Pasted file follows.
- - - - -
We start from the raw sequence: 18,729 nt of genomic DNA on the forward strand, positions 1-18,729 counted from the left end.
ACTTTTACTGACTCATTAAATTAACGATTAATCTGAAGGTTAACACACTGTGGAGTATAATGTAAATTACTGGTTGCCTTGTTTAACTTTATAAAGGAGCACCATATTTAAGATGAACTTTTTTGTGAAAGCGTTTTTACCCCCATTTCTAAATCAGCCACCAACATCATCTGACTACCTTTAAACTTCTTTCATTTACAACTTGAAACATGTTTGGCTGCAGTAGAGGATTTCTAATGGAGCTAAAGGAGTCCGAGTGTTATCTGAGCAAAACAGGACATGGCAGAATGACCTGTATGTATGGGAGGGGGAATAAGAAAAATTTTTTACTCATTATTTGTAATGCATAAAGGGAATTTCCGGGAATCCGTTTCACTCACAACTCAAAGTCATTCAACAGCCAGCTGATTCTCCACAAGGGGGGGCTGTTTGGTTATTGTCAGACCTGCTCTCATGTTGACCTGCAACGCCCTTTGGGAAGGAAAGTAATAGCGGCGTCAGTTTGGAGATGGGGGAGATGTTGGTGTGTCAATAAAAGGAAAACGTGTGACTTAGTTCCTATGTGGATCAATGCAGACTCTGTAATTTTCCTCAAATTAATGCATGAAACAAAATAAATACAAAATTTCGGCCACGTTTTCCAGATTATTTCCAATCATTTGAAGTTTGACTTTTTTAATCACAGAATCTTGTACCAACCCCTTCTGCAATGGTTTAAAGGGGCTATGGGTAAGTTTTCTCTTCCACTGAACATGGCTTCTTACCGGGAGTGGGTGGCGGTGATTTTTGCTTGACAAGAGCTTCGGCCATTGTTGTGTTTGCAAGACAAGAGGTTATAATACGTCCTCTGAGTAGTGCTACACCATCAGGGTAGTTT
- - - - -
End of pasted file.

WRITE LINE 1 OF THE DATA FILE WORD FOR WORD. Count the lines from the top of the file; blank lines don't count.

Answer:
We start from the raw sequence: 18,729 nt of genomic DNA on the forward strand, positions 1-18,729 counted from the left end.